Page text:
This market analysis also works if it’s not about retail or geography. Let’s say I’m a publisher of novels and you’re an author wanting me to pick up your work. You may have worked for 10 years on your novel but if you see very similar ones are selling poorly, there may not be as much of a market for your story. A competitive analysis would suggest you need to go with your next idea in order to differentiate yourself and succeed.
Next, you have to determine what percentage of that market is likely to buy your product. This is where competitive analysis comes in. To start, you can take a look at the sales of similarly positioned competitors and get an idea of what might be possible in your space.
You can also do a strengths and weaknesses analysis on yourself and your competition. What traits does your particular product or service offer to customers that your competitors don’t? What do your competitors offer that you can’t currently match? This gives you an idea of where you fit in the markets and what sorts of things are possible.
When you do this analysis, also consider where the market is going instead of just focusing on the present. If you jump on something before your competitors do, you have a real opportunity to expand your market share because of a first mover advantage. Always listen to the new needs of your potential customers.
The idea that “you must spend money to make money” is attributed to the Roman philosopher Plautus, who died in 184 BC. It’s an old idea, but it’s still just as true today. Nothing successful ever started without at least some investment of time and money.
Whether you need a little or a lot in order to get started, it’s important to have these financial items in your business plan. An investor or lender will want to see things like your market and sales projections. They’ll need to see a balance sheet and any sales you currently have.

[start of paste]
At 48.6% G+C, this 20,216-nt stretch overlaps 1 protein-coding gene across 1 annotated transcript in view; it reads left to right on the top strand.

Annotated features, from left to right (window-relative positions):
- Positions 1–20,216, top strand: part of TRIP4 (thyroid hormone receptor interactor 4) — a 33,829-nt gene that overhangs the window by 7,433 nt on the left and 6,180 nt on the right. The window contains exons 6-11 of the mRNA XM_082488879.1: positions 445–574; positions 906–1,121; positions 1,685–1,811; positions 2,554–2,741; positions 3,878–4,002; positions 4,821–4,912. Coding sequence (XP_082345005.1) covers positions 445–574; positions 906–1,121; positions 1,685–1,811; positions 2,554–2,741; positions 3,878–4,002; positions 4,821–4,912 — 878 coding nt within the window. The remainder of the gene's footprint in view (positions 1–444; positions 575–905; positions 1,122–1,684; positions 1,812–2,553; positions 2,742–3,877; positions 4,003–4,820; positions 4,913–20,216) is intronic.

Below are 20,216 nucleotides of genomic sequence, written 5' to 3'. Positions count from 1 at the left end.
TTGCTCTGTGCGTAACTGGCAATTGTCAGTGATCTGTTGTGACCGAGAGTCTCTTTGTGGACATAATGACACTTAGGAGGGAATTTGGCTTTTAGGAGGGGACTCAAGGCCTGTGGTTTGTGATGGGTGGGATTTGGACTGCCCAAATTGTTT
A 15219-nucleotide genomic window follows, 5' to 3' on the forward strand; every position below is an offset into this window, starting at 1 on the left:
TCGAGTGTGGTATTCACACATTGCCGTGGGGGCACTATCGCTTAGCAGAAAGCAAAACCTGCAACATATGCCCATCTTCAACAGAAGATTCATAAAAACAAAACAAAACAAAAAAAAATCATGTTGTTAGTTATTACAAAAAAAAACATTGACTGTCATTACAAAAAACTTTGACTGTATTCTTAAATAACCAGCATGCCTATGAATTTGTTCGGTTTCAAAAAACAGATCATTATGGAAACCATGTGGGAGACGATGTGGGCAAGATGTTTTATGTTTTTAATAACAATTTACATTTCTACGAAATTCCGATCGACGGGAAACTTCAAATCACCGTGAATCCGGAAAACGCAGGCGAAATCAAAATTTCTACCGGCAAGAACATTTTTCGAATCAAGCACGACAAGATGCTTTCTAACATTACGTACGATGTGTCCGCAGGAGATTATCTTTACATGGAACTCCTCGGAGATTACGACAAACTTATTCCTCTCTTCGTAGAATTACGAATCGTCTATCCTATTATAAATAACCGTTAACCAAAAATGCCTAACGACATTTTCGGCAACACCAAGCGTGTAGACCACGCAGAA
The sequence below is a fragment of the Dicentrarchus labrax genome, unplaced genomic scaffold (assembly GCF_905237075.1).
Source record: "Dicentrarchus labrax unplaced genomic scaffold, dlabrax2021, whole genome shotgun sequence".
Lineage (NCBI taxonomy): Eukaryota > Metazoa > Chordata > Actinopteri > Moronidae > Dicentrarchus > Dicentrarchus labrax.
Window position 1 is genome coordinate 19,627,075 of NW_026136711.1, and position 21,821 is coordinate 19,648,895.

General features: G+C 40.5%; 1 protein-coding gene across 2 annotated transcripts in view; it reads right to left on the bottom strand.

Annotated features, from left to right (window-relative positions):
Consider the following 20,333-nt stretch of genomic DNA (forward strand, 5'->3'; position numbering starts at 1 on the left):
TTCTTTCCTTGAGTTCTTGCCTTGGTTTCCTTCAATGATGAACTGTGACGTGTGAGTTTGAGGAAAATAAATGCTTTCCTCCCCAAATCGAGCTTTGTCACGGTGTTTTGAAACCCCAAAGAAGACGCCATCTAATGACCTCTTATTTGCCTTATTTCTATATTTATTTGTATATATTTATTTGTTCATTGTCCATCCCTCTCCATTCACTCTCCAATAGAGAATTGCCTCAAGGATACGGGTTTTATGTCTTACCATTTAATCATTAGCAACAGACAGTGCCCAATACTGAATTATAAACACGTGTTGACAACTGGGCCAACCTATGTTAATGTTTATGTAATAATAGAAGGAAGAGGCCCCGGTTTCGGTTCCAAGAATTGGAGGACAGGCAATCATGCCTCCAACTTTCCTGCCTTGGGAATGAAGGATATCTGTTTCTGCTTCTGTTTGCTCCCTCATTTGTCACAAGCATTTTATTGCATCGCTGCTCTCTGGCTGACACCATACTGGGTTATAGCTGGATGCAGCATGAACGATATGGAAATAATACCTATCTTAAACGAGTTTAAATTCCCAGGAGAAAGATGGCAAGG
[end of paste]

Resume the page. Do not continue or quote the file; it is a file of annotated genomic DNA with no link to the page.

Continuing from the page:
It’s also important to put in your expenses and overhead. If you want to scale up with the market, what kind of investment would it take to do that and what results do you expect? If you add personnel, how many new customers can you expect to serve? It’s important to realize that this business plan is a living document that should be periodically updated based on your current market, goals and financial position.
Finally, how are you pricing your product? Are you doing it based on a cost plus model where you have the cost of a good or service as a given and then you build in your profit margin? Are you in a competitive market where most of the products are essentially the same and you have to match your competitors? Make sure you factor in how this is being distributed and the cost.
Once you have a handle on all these factors, you can start to get an idea of whether your business will be and viable in both the short- and long-term.
If you’re looking to start a business, it might also be helpful to learn from the mistakes of others. Failure may be a lesson learned, but getting the lessons ahead of time may give you a leg up.
We have a savvy reader base. I’m sure we can count more than a few entrepreneurs among them. Do you have any tips for others looking to get started? Join the conversation in the comments.